Proposed Amendments to Canada’s National Security Review regulations would create certainty for voluntary filers, but materially extend regulatory risk for wallflowers
For years, stakeholders have been calling on the government to implement a voluntary filing regime in respect of certain classes of transaction that are not subject to a mandatory filing obligation, but nevertheless remain vulnerable to (post-closing) national security review and potential remedies under the Investment Canada Act (“ICA”). On February 12, 2022, the Department of Innovation, Science and Economic Development (“ISED”) answered these calls as it released proposed amendments to the National Security Review of Investments Regulations (the “Amendments”) to address this shortcoming. However, the Amendments also introduce a long tail of risk for investors that opt out of the voluntary regime.
Under the ICA, the acquisition of control of an existing Canadian business is subject to mandatory notification or application for review requirements (depending on whether applicable monetary thresholds are exceeded), while the establishment of a new Canadian business is subject to a mandatory notification requirement.
For investors subject to mandatory notification or review, the ICA stipulates that the government has 45 days from receipt of a complete filing to issue a notice of potential national security review. Once this period expires, the government can no longer challenge the investment on national security grounds. For investors wishing to discharge the risk of a post-closing national security intervention, it is common practice to file pre-closing and allow the 45-day period to expire.
However, the national security provisions of the ICA apply more broadly than the notification and review requirements. Transactions that do not constitute an acquisition of control (e.g., minority investments) or do not involve a “Canadian business” within the meaning of the ICA are not subject to notification or review, but remain subject to a potential national security review at the government’s discretion.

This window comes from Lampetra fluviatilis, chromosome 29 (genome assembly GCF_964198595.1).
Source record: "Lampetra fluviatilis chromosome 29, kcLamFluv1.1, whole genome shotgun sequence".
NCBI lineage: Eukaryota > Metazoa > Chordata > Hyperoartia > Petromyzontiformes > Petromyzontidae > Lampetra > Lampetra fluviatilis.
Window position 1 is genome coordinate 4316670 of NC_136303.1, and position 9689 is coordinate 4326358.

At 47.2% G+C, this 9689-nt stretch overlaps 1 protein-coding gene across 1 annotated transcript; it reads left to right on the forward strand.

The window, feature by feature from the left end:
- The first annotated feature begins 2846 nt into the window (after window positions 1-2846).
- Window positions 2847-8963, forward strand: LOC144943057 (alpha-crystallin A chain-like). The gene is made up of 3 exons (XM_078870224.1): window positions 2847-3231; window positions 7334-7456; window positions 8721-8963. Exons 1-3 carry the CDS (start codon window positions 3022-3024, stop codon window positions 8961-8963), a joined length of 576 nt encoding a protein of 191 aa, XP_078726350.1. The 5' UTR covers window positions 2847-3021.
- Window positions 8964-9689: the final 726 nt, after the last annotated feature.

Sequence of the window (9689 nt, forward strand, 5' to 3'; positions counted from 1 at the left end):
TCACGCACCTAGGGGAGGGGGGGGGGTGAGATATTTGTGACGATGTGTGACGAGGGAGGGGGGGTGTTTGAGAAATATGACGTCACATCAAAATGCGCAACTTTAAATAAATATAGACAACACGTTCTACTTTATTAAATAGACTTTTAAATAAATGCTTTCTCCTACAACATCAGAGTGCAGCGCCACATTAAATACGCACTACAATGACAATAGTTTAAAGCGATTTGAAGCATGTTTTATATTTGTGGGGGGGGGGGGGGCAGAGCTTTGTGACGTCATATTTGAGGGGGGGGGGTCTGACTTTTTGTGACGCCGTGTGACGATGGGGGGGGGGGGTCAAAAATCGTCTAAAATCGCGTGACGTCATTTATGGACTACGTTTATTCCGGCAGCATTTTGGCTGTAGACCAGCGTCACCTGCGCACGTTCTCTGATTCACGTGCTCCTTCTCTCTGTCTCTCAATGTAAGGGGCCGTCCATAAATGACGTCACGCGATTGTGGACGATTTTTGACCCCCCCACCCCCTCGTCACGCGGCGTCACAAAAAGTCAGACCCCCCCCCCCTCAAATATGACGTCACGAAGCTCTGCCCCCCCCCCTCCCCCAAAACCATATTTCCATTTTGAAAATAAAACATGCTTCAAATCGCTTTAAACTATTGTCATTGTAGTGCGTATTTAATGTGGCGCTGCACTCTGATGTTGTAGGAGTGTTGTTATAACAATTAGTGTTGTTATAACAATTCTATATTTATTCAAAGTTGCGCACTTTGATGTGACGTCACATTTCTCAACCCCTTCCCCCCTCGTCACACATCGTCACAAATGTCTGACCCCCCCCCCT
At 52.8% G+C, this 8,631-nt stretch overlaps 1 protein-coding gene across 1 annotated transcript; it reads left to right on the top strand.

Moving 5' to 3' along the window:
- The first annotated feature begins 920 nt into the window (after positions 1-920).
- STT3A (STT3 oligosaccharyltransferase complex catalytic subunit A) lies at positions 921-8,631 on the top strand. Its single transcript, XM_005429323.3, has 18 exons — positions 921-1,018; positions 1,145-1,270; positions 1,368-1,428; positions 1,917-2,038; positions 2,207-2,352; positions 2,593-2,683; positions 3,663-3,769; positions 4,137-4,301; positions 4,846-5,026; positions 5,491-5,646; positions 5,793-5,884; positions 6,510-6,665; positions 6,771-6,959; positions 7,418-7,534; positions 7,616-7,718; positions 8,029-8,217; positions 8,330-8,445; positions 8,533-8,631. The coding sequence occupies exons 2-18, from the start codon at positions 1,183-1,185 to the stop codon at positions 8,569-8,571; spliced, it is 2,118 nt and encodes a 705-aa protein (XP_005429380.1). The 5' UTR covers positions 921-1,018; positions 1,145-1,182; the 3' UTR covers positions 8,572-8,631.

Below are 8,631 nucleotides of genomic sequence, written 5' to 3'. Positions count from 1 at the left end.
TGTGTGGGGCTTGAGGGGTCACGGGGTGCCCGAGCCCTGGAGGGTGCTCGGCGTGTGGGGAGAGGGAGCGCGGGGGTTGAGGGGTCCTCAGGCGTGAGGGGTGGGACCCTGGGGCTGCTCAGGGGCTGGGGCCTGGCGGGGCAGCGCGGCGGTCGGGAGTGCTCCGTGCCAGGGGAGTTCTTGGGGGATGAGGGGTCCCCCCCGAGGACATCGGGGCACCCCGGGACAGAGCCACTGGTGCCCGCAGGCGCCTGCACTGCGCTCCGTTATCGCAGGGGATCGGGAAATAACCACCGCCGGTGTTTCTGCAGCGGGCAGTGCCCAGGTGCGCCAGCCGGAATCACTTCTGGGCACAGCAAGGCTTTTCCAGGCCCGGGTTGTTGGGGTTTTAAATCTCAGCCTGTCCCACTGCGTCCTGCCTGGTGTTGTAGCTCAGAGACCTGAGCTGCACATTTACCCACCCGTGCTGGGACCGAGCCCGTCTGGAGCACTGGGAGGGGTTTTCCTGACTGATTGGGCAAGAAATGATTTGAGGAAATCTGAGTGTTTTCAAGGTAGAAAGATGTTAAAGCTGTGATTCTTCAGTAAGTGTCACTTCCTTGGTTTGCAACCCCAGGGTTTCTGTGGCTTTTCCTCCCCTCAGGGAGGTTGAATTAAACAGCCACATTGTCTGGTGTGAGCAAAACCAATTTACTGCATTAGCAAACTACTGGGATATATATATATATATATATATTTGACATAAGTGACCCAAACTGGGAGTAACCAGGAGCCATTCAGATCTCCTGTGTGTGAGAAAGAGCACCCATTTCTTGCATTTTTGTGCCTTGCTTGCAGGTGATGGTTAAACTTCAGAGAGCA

The government’s current position is that it cannot accept a notification or application for review where such a filing is not required by the statute, meaning that regardless of whether the investor brings the transaction to the government’s attention pre-closing, an investor undertaking a non-notifiable/non-reviewable transaction remains vulnerable to a post-closing intervention.
The Amendments would provide an option for foreign investors to obtain regulatory certainty pre-implementation with respect to an investment that is not otherwise subject to a filing obligation under the ICA, by allowing foreign investors to submit a voluntary filing pre-closing and thereby trigger the 45 day jurisdictional clock. In this way, parties to non-notifiable and non-reviewable investments may eliminate the risk of a post-closing divestiture or other remedial action to resolve national security concerns.
However, the benefit of certainty enabled by the Amendments comes with a trade-off for investors: where an investor to a non-notifiable investment does not exercise the option to submit a voluntary filing, the government proposes to extend the period within which it can initiate the national security review from 45 days to five years post-closing. This lengthy extension serves a dual purpose – it gives the government more time to detect, assess, and act on potentially injurious non-notifiable investments in Canada, but it also incentivizes investors to voluntarily notify to avoid five years of uncertainty. A five year window for potential review is consistent with equivalent timeframes in other jurisdictions, like Australia and the United Kingdom, where non-notified transactions are subject to national security review for ten years and five years post-closing, respectively.
- Foreign investors establishing a presence in Canada or making investments in Canadian entities of any scope should continue to consult counsel to determine whether a notification or review is required, as has always been the case normal course.
- Should the Amendments become law, foreign investors and their counsel will now also need to assess the advantages and disadvantages of voluntarily filing with ISED pre-closing in the context of transactions that do not trigger a mandatory filing obligation, taking into account the risk appetite of the investor, fact-specific substantive concerns, the geo-political climate, and the negotiating dynamic between the parties to the transaction.
- Relatedly, if the Amendments are implemented, foreign investors involved in non-notifiable and non-reviewable transactions involving Canadian assets or entities should consider early in the negotiation process whether covenants relating to voluntary filings may be warranted.
For more information, please consult our Competition/Antitrust & Foreign Investment Group.
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